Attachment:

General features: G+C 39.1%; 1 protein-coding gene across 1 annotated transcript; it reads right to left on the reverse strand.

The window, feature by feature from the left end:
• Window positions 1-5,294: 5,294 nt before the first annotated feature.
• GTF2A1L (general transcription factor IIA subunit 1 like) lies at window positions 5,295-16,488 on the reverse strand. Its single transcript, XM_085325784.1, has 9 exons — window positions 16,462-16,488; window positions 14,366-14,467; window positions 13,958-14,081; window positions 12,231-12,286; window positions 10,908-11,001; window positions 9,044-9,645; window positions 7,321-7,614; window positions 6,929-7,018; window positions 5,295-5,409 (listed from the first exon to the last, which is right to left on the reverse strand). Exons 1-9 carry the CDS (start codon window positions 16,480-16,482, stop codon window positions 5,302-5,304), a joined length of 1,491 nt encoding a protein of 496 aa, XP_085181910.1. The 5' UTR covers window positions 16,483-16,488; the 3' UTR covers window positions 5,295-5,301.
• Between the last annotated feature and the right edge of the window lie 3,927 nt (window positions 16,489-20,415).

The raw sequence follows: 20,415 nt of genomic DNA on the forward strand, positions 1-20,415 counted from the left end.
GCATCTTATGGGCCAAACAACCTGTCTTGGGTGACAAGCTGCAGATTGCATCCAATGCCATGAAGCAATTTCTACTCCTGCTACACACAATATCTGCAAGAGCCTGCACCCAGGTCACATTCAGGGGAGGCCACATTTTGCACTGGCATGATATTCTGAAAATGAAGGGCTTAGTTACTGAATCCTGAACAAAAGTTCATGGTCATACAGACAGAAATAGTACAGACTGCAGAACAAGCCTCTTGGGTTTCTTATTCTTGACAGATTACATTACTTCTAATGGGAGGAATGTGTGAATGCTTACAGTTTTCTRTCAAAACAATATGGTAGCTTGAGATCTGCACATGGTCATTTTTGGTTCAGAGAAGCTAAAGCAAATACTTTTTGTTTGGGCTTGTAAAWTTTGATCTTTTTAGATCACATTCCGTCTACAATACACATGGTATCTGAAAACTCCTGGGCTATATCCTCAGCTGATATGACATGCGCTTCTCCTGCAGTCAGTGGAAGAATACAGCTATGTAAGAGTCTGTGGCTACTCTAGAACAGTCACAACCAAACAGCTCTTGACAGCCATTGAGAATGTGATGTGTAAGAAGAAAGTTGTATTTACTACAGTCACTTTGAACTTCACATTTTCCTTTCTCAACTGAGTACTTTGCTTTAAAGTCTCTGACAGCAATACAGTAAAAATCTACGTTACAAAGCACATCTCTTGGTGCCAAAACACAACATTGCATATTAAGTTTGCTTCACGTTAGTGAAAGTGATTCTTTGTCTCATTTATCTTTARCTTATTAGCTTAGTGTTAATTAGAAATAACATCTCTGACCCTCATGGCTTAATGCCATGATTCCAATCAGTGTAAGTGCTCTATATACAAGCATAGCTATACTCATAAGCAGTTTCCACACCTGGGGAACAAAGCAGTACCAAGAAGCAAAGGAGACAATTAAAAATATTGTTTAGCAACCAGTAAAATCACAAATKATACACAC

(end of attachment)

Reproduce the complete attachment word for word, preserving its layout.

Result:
General features: G+C 39.1%; 1 protein-coding gene across 1 annotated transcript; it reads right to left on the reverse strand.

The window, feature by feature from the left end:
• Window positions 1-5,294: 5,294 nt before the first annotated feature.
• GTF2A1L (general transcription factor IIA subunit 1 like) lies at window positions 5,295-16,488 on the reverse strand. Its single transcript, XM_085325784.1, has 9 exons — window positions 16,462-16,488; window positions 14,366-14,467; window positions 13,958-14,081; window positions 12,231-12,286; window positions 10,908-11,001; window positions 9,044-9,645; window positions 7,321-7,614; window positions 6,929-7,018; window positions 5,295-5,409 (listed from the first exon to the last, which is right to left on the reverse strand). Exons 1-9 carry the CDS (start codon window positions 16,480-16,482, stop codon window positions 5,302-5,304), a joined length of 1,491 nt encoding a protein of 496 aa, XP_085181910.1. The 5' UTR covers window positions 16,483-16,488; the 3' UTR covers window positions 5,295-5,301.
• Between the last annotated feature and the right edge of the window lie 3,927 nt (window positions 16,489-20,415).

The raw sequence follows: 20,415 nt of genomic DNA on the forward strand, positions 1-20,415 counted from the left end.
GCATCTTATGGGCCAAACAACCTGTCTTGGGTGACAAGCTGCAGATTGCATCCAATGCCATGAAGCAATTTCTACTCCTGCTACACACAATATCTGCAAGAGCCTGCACCCAGGTCACATTCAGGGGAGGCCACATTTTGCACTGGCATGATATTCTGAAAATGAAGGGCTTAGTTACTGAATCCTGAACAAAAGTTCATGGTCATACAGACAGAAATAGTACAGACTGCAGAACAAGCCTCTTGGGTTTCTTATTCTTGACAGATTACATTACTTCTAATGGGAGGAATGTGTGAATGCTTACAGTTTTCTRTCAAAACAATATGGTAGCTTGAGATCTGCACATGGTCATTTTTGGTTCAGAGAAGCTAAAGCAAATACTTTTTGTTTGGGCTTGTAAAWTTTGATCTTTTTAGATCACATTCCGTCTACAATACACATGGTATCTGAAAACTCCTGGGCTATATCCTCAGCTGATATGACATGCGCTTCTCCTGCAGTCAGTGGAAGAATACAGCTATGTAAGAGTCTGTGGCTACTCTAGAACAGTCACAACCAAACAGCTCTTGACAGCCATTGAGAATGTGATGTGTAAGAAGAAAGTTGTATTTACTACAGTCACTTTGAACTTCACATTTTCCTTTCTCAACTGAGTACTTTGCTTTAAAGTCTCTGACAGCAATACAGTAAAAATCTACGTTACAAAGCACATCTCTTGGTGCCAAAACACAACATTGCATATTAAGTTTGCTTCACGTTAGTGAAAGTGATTCTTTGTCTCATTTATCTTTARCTTATTAGCTTAGTGTTAATTAGAAATAACATCTCTGACCCTCATGGCTTAATGCCATGATTCCAATCAGTGTAAGTGCTCTATATACAAGCATAGCTATACTCATAAGCAGTTTCCACACCTGGGGAACAAAGCAGTACCAAGAAGCAAAGGAGACAATTAAAAATATTGTTTAGCAACCAGTAAAATCACAAATKATACACAC